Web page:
• Recurrence time and fluence of bursts anticorrelate with increase of persistent X-ray flux
  • Helium ignited in a Hydrogen rich layer
  • All the bursts of this source = Type-I X-Ray bursts
  • Pulsations detected in all brightest bursts with no drifts of the frequency within 0.25 Hz of the spin frequency
Miller et al. 2011 (ApJL):
  • Chandra/HETG spectra=> blue-shifted absorption lines from helium-like Fe XXV and hydrogen-like Fe XXVI
  • Suggest presence of accretion disk wind which does show strong variations with X-ray bursts or flares.
  • Clearest detection yet of such a wind in a neutron star system.
  • Fits to the broad Fe K emission line => inner accretion disk radially-truncated =>Stellar magnetic field strength of ~(1-4)x109 G
  • Results discussed in context of accretion onto compact objects, and difference with disk winds in stellar-mass black holes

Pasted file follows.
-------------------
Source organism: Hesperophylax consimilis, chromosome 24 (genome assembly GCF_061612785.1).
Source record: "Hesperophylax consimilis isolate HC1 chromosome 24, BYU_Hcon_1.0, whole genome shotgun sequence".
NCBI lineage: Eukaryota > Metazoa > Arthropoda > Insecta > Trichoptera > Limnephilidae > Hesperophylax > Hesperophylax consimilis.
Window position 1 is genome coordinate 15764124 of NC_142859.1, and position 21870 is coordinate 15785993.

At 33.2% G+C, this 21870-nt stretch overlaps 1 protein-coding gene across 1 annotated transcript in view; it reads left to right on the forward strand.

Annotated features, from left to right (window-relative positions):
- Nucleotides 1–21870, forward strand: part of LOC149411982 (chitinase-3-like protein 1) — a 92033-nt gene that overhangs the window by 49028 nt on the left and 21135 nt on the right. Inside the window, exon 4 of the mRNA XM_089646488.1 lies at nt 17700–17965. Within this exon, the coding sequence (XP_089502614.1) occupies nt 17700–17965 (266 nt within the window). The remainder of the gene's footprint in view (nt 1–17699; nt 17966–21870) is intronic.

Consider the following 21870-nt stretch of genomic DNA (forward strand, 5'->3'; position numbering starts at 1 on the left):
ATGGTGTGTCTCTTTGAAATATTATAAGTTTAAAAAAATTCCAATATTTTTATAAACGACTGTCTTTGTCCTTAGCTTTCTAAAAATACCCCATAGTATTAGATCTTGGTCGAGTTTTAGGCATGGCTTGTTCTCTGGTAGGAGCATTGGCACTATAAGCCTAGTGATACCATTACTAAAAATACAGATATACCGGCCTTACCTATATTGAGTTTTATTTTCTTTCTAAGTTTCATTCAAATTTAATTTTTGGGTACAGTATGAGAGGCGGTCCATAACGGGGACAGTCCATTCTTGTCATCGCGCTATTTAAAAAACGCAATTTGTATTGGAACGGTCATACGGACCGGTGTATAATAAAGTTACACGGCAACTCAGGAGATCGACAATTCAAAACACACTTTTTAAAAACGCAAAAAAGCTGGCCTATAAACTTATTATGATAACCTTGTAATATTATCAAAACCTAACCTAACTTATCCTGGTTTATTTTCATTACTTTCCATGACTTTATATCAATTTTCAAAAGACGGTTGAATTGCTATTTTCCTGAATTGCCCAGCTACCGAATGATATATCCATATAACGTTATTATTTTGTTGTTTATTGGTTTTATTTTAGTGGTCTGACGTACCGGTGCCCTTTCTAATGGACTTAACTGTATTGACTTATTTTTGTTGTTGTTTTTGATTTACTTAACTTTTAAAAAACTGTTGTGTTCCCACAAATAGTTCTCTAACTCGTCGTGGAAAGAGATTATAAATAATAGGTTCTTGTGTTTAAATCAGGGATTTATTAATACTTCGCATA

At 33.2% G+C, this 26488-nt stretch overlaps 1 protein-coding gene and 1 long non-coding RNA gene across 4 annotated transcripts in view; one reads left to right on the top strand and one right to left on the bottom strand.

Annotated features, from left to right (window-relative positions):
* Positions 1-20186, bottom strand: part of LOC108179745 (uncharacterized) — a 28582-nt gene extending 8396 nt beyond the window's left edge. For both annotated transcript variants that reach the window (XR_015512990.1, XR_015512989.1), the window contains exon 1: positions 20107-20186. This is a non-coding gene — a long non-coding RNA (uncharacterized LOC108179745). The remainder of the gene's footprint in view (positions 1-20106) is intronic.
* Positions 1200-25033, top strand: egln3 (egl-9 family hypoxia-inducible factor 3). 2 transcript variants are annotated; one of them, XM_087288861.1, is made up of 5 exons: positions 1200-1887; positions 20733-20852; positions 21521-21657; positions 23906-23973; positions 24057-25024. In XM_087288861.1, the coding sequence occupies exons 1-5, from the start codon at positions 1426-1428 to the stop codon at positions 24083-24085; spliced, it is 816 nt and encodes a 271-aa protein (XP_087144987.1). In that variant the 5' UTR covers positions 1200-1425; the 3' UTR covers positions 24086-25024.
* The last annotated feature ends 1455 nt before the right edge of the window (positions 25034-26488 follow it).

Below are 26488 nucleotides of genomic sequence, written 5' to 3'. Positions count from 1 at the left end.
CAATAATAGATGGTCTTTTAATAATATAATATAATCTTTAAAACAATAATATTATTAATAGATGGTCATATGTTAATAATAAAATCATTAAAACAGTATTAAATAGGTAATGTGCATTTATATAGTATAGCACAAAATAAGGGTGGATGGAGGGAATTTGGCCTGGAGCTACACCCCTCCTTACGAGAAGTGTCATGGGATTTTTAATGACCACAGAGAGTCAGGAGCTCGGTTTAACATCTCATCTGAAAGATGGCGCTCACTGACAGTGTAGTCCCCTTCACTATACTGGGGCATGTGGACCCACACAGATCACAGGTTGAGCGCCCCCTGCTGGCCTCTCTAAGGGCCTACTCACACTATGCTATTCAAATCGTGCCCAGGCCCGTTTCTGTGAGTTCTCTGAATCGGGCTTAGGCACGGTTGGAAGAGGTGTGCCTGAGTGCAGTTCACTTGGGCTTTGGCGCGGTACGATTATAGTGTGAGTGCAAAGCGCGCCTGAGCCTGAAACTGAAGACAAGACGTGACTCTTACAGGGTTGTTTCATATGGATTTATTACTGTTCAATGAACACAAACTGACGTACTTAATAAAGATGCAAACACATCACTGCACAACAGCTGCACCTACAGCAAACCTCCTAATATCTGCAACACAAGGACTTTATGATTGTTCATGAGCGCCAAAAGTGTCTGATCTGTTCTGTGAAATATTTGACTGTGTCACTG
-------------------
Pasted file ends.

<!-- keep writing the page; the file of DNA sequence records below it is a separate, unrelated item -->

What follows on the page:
Degenaar & Wijnands 2011 (MNRAS):
  • Chandra observations seven weeks after the end of 2010 outburst
  • Thermal emission (~100 eV) from the neutron star elevated compared to the quiescent value (~70 eV)
  • Interpret as evidence for crustal heating during the outburst
Linares et al. 2011 (ApJ):
  • Extensive analysis of all (373) X-ray bursts observed with RXTE
  • All bursts have a thermonuclear origin (type I burst), even those without a cooling tail.
Testa et al. 2011 ATel 3264:
  • VLT observations => two possible IR source within 0.3" of the Chandra position
  • Favor the one located at RA=17:48:04.829, DEC=-24:46:49.10 (+/-0.3"), with Ks = 16.6 as the candidate counterpart due to its absence in previous catalogues.